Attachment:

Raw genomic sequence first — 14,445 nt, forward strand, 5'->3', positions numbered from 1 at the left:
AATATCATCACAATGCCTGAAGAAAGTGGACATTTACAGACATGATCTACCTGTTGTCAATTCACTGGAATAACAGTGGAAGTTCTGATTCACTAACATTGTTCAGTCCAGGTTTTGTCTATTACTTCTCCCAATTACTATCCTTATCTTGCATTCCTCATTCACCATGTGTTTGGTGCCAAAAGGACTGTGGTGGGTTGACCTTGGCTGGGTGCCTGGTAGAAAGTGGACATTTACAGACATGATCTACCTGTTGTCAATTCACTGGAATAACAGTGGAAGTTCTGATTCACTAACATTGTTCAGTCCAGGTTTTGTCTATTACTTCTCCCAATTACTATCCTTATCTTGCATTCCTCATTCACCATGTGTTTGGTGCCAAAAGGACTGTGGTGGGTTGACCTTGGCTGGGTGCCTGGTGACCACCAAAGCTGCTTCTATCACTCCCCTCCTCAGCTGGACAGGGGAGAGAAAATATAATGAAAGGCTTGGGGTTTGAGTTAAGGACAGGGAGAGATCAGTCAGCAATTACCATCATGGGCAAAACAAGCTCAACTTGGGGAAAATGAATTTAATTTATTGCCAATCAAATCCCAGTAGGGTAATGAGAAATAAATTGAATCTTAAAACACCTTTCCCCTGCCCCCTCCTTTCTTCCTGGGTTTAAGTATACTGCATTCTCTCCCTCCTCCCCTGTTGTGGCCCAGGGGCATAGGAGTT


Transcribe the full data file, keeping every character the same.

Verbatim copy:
Raw genomic sequence first — 14,445 nt, forward strand, 5'->3', positions numbered from 1 at the left:
AATATCATCACAATGCCTGAAGAAAGTGGACATTTACAGACATGATCTACCTGTTGTCAATTCACTGGAATAACAGTGGAAGTTCTGATTCACTAACATTGTTCAGTCCAGGTTTTGTCTATTACTTCTCCCAATTACTATCCTTATCTTGCATTCCTCATTCACCATGTGTTTGGTGCCAAAAGGACTGTGGTGGGTTGACCTTGGCTGGGTGCCTGGTAGAAAGTGGACATTTACAGACATGATCTACCTGTTGTCAATTCACTGGAATAACAGTGGAAGTTCTGATTCACTAACATTGTTCAGTCCAGGTTTTGTCTATTACTTCTCCCAATTACTATCCTTATCTTGCATTCCTCATTCACCATGTGTTTGGTGCCAAAAGGACTGTGGTGGGTTGACCTTGGCTGGGTGCCTGGTGACCACCAAAGCTGCTTCTATCACTCCCCTCCTCAGCTGGACAGGGGAGAGAAAATATAATGAAAGGCTTGGGGTTTGAGTTAAGGACAGGGAGAGATCAGTCAGCAATTACCATCATGGGCAAAACAAGCTCAACTTGGGGAAAATGAATTTAATTTATTGCCAATCAAATCCCAGTAGGGTAATGAGAAATAAATTGAATCTTAAAACACCTTTCCCCTGCCCCCTCCTTTCTTCCTGGGTTTAAGTATACTGCATTCTCTCCCTCCTCCCCTGTTGTGGCCCAGGGGCATAGGAGTT